There is a flip side to this, however. No matter how much we don’t like it, and whether all this is decided by it, this is a battle of public opinion. The nation is watching! This does, believe it or not, affect judges’ decisions. Keeping this in mind, how should we present ourselves to the nation? As one minority treating another minority (as the Mormons see themselves, or the Latino and African-American communities?) as they have treated us? Shouting slurs at them and defacing their property? No! We should rise above it. Show the nation that we are worthy of their respect. Yes, we are angry. We are frustrated. We have had enough! But use this amazing motivation to win the war and not fight battles that get us nowhere. Let us lead by example. Let us educate ourselves about our opposition and address their concerns and why they voted Yes in the first place.

How do we educate ourselves on our opposition?

  • Know who the opposition is (see the exit polls) and what their concerns are about gay marriage. Don’t focus on just the Mormons! (Stop the harassment!) Many of those who voted Yes were Judeo-Christian.
  • Know what they actually believe in. Study their religion! The religion’s history. Show that you respect them enough to not just toss their beliefs aside but that you have taken the time to learn and engage them. A good book to read by Christians who don’t believe homosexuality is immoral, “Is the Homosexual My Neighbor?” (Buy the Book) It’s a short read but loaded with great information, all derived from the study of the Bible.)
  • Know why they voted as they did.

Then what? Engage the opposition! Inform those who voted Yes that we respect their religion, beliefs and morals, and that we are not taking away their beliefs or violating them, but we are demanding the rights that are guaranteed us. Let's show them we can have differing opinions, different religions and ideas of “morality”, and still live side-by-side with mutual respect. Yet remind them that the country that they live in also has one civil moral code. The constitution. We must abide by it.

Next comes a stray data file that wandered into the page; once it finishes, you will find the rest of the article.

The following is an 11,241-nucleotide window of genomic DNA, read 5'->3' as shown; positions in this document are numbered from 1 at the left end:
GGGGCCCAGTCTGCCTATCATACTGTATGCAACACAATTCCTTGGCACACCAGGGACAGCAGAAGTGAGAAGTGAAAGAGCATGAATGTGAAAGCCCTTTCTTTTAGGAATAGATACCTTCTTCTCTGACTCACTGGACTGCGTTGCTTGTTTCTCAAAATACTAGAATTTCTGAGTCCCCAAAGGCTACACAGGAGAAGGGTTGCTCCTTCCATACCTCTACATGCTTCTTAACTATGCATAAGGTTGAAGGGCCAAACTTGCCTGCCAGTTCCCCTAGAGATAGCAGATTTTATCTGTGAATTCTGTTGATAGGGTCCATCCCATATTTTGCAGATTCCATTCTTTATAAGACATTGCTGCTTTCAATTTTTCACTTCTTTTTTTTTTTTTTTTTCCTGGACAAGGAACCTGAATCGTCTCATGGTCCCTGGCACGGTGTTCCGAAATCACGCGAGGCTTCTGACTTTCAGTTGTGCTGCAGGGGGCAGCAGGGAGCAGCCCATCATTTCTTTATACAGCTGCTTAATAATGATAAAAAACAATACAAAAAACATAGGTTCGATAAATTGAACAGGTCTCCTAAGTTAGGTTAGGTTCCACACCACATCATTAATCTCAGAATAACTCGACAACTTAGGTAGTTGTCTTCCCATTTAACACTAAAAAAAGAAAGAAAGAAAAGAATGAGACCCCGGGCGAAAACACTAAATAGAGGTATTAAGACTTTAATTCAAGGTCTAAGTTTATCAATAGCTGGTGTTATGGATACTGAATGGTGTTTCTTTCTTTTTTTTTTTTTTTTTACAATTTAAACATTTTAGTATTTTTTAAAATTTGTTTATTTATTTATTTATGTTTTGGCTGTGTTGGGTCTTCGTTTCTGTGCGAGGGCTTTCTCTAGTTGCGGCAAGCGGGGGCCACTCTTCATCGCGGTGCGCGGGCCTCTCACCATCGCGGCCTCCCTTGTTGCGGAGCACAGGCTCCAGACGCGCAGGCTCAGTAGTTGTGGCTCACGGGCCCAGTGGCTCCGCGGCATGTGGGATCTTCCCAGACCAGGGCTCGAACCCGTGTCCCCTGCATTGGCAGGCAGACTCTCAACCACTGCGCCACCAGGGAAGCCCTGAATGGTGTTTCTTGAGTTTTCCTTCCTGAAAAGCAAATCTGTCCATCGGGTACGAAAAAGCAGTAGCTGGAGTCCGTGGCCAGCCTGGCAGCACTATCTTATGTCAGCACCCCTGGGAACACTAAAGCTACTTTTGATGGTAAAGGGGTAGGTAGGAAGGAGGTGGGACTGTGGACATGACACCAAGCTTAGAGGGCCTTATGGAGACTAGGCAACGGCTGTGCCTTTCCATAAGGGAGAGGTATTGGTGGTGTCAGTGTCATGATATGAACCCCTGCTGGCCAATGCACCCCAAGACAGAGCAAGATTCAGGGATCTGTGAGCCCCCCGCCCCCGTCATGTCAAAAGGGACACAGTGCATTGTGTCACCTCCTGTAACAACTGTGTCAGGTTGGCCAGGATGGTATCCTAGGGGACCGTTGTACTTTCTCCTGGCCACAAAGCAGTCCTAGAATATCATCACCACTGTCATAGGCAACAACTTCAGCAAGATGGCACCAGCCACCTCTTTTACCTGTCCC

It is AMAZING and wonderful that so many of us are taking action, but unless we organize as one voice and combine our strength, confusion amongst our community will cause this raging fire to burn out. We also need clear next steps!

Several websites exists about repealing Prop 8:


Combine your forces! Give the community ONE place to combine our support to get rid of Prop 8!

Several groups on Facebook exist.

Californians Ready to Repeal Prop 8
Repeal the CA Ban on Marriage Equality - 2010
Repeal CA Proposition 8

1,000,000 Strong to Overturn Prop 8

Combine your forces!


I call that as our next step, we hold a town hall meeting. We discuss our next steps. We talk about what we have learned, not only about our opposition and how to reach out to them, but what we learned from the mistakes we’ve made before the vote. Prop 8 passed! What did we do wrong?

I call out to the leaders of No on Prop 8 campaign: Lorri L. Jean, Kate Kendell, Geoff Kors, Dr. Delores A. Jacobs, and I call out to Rodney Scott, president of LA Pride, to continue to lead. Hold a town hall! Educate! Give us our next steps! Reach out to your community! Lead by example! Stop calling Mormons “bigots” and stop leading the harassment and help us respectfully reach out to those who actually voted Yes! If not, we will move on without your leadership, just as we marched on this past week without your presence. (LA Weekly Article on the Nov. 6th March)

I call out to the gay and straight community, those who have marched and those who have yet to act. Do something! This is about you and your family! The nation is watching. And amazingly, amongst all of our nation’s troubles, we have their attention. What will you do now?

Don't let the passion die. This is the perfect storm. Ride the wave. Take action. The nation is watching. Let's take it to them! Let’s take it to Washington!


  1. Thank you for your voice of reason. I want to take some action, but I am hesitant about getting involved in anything other than the fight for equal rights. It's good to see I'm not the only one who feels that we need a singleness of purpose.

  2. It was a pleasure uniting for the cause yesterday. Thanks for your efforts Phillip and . I very much support your mission statement. The uniting purpose is civil rights & our constitution: everyone benefits - black, white gay, staight, adults and children.

    From my personal spiritual perspective... anytime we create space for understanding and acceptence toward one another we create a better and more peaceful world and a more loving universe.

    I am sending love and strength to all of you to create such a universe.

    Julia P.